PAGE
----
Re-1 teacher housing survey postponed until spring |

Re-1 teacher housing survey postponed until spring

John Stroud
Glenwood Springs correspondent
Aspen, CO Colorado

GLENWOOD SPRINGS – Roaring Fork School District Re-1 officials will postpone a planned survey of district employees aimed at gauging interest in units at the planned teacher housing project in Carbondale until spring at the earliest.

Given the likelihood of more budget cuts next year, and armed with a new market analysis showing a glut of available residential properties in the market area, a survey doesn’t make sense at this time, school board members agreed at their Nov. 17 meeting.

In fact, job security may be a far bigger concern now than housing, Re-1 school board president Bob Johnson said.

“Any survey we do now would be jaded by people’s concern over whether they’re even going to have a job next year,” he said.

The district’s superintendent of business services, Shannon Pelland, agreed.

“As long as we keep talking about budget cuts, I don’t think we’re in a position to do a survey,” she said. “It’s better to wait until the confidence level goes back up.”

After earning development approvals from the town of Carbondale earlier this year for an affordable teacher housing project at the town’s former elementary/middle school campus, the school district wanted to do a survey to determine whether enough district employees are interested to proceed at this time.

Last summer, the district, working with development consultant Chuck Perry of Perry/Rose LLC architects, won zoning approvals from the town for the planned CES Partnership Village. The project would include up to 120 residential units to be built on about 11 acres of school property.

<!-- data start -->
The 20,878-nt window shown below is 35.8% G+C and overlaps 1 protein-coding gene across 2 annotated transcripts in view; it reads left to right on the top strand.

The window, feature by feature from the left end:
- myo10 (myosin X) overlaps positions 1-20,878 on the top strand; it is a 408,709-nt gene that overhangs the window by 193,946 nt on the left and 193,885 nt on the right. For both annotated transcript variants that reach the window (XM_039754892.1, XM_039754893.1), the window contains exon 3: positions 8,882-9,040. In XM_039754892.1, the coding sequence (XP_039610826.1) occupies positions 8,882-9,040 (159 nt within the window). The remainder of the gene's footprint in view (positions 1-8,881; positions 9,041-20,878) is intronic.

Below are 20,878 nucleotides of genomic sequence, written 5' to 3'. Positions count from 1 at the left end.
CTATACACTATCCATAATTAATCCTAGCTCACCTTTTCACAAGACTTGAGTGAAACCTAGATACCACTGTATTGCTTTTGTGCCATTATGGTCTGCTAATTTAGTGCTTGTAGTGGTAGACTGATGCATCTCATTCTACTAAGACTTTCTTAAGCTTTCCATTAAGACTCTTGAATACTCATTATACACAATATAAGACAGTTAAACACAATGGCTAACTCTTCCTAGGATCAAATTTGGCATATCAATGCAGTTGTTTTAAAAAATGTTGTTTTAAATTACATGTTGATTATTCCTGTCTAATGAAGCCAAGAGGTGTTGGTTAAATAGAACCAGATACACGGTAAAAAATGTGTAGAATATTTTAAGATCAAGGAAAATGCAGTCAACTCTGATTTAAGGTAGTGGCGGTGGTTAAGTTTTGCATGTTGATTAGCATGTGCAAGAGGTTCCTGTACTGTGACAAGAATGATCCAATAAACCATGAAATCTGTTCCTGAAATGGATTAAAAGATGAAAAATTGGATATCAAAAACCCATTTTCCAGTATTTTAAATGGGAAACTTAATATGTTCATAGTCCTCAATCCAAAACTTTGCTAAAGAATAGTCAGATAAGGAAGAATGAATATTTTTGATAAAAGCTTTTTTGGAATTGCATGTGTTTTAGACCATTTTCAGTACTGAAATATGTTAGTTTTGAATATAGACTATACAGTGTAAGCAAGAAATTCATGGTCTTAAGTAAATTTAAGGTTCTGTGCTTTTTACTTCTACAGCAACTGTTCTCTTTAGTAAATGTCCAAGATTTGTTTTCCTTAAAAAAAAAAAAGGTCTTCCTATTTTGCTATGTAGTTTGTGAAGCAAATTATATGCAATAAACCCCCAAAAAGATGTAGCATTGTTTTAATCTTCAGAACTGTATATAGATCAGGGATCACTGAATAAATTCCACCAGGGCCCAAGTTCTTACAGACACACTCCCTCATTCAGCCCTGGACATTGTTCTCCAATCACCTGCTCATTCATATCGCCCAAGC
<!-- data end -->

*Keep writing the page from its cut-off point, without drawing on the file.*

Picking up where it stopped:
According to the development agreement, 80 percent of the units are to be deed-restricted in some way to make them more affordable to Re-1 teachers and staff, as well as other public-sector employees who may be interested.

The project has been envisioned for several years in order to help the school district hire and retain teachers who otherwise have a hard time affording long-term housing.

The survey, when it happens, will seek to gauge the degree of interest among district employees in buying or renting housing in the project.

“We want to come out of this survey knowing what types of units are desired, and what employees are willing to pay for them,” Pelland said at the start of the new school year.

However, since then the district hired Rees Consulting Inc. to do an analysis of the current housing market to determine demand and pricing for the residential units.

While there may still be some demand for townhomes and rental units, the market for single-family homes and duplexes is saturated, concluded Melanie Rees in an Oct. 28 report.

“The real estate market has not yet bottomed out,” she wrote in her report. “Prices have been crashing downward to levels that are similar to deed-restricted units and are continuing to fall.”

Still, “… there may be unmet demand at the low end of the price spectrum,” she wrote. “Demand for housing by district employees should be explored to determine if there is opportunity for the development of units not now available in the Carbondale area.”

The reported noted that, as of Oct. 22, there were a total of 858 residential units listed for sale through the MLS between Basalt and New Castle with a median price of $462,900. More units were also listed for sale in Carbondale than in Basalt, Glenwood Springs or New Castle.

“It also looks like you can buy a free market, single-family home in Glenwood Springs for less than a deed-restricted unit in Carbondale,” Perry observed during a telephone conference with the school board during the Nov. 17 meeting.

If construction were to proceed sometime next year, he recommended limiting the first phase to 32 units, including a mix of townhouses and possibly condominium or rental units.

The Re-1 district includes schools in Basalt, Carbondale and Glenwood Springs.